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Dr Susan Cox awarded SEB President's Medal

Dr Susan Cox, a Group Leader in the Randall Division of Cell and Molecular Biophysics, has been awarded the Society of Experimental Biology's President's Medal for the Cell Section for her development and application of novel super-resolution fluorescence microscopy techniques for live cell imaging.  Her development of Bayeian blinking and bleaching analysis (3B) has not only opened up super-resolution microscopy techniques to many laboratories without specialist instruments, but also allowed super-resolution of dynamic processes in live cells to be carried out far faster than before.

As a Postdoctoral Fellow with Dr Rainer Heintzmann at King's Dr Cox first became aware of super-resolution microscopy, and became interested in how it could be used to investigate biological systems.  Following this, Dr Cox launched her own research group in the Randall Division as a Royal Society University Research Fellow in 2011.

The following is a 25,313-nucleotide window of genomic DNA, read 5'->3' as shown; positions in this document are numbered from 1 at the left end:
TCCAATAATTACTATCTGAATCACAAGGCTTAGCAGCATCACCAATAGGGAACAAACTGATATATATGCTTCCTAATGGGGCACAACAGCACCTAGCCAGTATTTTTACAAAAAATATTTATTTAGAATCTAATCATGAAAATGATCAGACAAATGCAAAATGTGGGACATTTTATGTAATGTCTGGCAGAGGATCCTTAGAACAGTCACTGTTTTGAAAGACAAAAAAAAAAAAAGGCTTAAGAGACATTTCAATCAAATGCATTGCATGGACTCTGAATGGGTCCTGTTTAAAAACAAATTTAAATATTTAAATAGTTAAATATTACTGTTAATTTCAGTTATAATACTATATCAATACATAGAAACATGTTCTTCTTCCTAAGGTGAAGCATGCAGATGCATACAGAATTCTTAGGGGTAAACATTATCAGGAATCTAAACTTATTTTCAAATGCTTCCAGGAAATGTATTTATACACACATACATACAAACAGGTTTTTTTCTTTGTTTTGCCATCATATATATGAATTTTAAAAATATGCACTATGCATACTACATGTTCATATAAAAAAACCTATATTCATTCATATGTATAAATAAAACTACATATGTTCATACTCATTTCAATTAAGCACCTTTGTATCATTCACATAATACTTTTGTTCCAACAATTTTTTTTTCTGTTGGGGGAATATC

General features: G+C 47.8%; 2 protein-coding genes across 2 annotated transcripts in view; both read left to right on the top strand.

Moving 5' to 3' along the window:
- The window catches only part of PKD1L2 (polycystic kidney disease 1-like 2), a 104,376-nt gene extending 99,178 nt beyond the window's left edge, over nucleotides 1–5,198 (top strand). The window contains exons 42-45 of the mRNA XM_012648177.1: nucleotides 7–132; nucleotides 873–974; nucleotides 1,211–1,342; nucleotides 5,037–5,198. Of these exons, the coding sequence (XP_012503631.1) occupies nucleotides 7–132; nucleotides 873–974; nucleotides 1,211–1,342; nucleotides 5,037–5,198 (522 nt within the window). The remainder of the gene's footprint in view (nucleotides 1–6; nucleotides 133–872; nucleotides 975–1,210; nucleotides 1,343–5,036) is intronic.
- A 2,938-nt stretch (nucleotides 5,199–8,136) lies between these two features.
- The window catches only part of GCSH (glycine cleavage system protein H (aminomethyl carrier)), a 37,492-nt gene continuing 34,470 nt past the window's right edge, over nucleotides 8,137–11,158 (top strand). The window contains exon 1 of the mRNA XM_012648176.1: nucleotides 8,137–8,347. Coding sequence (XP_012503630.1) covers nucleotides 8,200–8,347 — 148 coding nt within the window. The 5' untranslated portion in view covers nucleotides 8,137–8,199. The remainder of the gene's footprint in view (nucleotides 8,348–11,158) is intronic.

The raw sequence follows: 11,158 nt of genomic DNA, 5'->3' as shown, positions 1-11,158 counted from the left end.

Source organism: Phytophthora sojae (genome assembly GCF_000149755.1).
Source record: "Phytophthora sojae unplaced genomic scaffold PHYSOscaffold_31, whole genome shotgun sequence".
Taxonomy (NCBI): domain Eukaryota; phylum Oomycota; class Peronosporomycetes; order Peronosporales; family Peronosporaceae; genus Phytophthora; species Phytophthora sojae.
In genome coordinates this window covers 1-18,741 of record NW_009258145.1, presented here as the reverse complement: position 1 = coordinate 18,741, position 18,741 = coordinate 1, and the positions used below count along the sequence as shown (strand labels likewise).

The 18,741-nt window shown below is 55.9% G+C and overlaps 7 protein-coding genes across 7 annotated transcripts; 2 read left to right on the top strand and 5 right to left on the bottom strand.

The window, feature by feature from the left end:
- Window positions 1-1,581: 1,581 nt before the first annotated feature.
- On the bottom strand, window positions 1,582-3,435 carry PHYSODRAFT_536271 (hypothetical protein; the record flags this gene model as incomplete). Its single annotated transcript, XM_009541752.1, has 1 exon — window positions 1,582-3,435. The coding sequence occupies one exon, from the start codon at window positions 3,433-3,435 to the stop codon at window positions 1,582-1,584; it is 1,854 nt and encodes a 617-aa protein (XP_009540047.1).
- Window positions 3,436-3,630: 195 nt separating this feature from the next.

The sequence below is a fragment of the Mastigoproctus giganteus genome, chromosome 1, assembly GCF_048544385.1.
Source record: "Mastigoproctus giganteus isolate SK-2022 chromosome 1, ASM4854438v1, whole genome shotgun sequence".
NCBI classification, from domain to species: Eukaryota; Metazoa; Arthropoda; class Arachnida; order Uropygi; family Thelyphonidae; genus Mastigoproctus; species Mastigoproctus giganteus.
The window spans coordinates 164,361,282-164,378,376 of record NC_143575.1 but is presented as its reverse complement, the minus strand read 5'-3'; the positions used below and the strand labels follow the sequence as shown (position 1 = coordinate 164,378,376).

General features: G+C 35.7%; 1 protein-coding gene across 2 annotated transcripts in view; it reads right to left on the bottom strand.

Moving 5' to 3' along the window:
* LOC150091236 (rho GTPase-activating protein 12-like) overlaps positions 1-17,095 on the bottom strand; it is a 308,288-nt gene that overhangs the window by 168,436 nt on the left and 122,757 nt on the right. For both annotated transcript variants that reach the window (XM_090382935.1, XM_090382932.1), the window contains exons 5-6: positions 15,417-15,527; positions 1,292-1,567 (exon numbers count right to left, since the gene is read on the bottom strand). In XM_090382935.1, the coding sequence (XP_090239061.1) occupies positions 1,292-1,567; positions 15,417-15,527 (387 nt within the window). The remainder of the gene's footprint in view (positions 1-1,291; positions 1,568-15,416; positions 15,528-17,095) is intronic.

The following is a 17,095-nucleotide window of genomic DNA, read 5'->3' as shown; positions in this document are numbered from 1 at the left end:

Dr Cox's current research involves developing a deeper understanding of localisation microscopy, and using this understanding to improve the images that can be obtained. She investigates a number of cytoskeletal structures in collaboration with other researchers in the Randall, in particular podosomes (in collaboration with Professor Gareth Jones), filopodia (in collaboration with Dr Maddy Parsons) and cardiac myocytes (in collaboration with Professor Malcolm Irving and Professor Mathias Gautel).  


Dr Cox has an international profile and her methods have been taken up by researchers from around the world.  She has received and accepted many invitations to present at international conferences and seminars at institutes/universities throughout Europe and the USA.  She will be presented with the medal in June at the Society of Experimental Biology's annual meeting in Prague.